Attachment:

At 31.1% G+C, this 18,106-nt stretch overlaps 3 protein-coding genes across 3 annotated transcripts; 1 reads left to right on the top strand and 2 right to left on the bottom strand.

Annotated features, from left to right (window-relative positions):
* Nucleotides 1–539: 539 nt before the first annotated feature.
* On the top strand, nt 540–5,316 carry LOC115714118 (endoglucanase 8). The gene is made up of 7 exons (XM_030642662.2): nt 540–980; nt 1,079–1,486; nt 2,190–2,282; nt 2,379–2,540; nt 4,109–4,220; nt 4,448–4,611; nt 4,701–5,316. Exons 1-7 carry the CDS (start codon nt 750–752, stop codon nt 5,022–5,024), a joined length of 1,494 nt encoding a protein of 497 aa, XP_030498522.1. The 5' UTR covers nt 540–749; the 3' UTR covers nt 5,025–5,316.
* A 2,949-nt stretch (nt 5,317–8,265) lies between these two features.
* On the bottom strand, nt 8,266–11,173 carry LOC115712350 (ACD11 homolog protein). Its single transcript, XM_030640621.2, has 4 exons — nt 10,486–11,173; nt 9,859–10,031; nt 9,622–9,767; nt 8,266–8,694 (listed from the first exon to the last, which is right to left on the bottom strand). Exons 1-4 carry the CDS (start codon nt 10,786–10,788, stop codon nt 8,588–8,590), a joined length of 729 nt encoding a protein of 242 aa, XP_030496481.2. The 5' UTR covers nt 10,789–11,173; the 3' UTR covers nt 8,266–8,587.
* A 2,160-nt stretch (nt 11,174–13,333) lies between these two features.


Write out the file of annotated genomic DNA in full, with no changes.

At 31.1% G+C, this 18,106-nt stretch overlaps 3 protein-coding genes across 3 annotated transcripts; 1 reads left to right on the top strand and 2 right to left on the bottom strand.

Annotated features, from left to right (window-relative positions):
* Nucleotides 1–539: 539 nt before the first annotated feature.
* On the top strand, nt 540–5,316 carry LOC115714118 (endoglucanase 8). The gene is made up of 7 exons (XM_030642662.2): nt 540–980; nt 1,079–1,486; nt 2,190–2,282; nt 2,379–2,540; nt 4,109–4,220; nt 4,448–4,611; nt 4,701–5,316. Exons 1-7 carry the CDS (start codon nt 750–752, stop codon nt 5,022–5,024), a joined length of 1,494 nt encoding a protein of 497 aa, XP_030498522.1. The 5' UTR covers nt 540–749; the 3' UTR covers nt 5,025–5,316.
* A 2,949-nt stretch (nt 5,317–8,265) lies between these two features.
* On the bottom strand, nt 8,266–11,173 carry LOC115712350 (ACD11 homolog protein). Its single transcript, XM_030640621.2, has 4 exons — nt 10,486–11,173; nt 9,859–10,031; nt 9,622–9,767; nt 8,266–8,694 (listed from the first exon to the last, which is right to left on the bottom strand). Exons 1-4 carry the CDS (start codon nt 10,786–10,788, stop codon nt 8,588–8,590), a joined length of 729 nt encoding a protein of 242 aa, XP_030496481.2. The 5' UTR covers nt 10,789–11,173; the 3' UTR covers nt 8,266–8,587.
* A 2,160-nt stretch (nt 11,174–13,333) lies between these two features.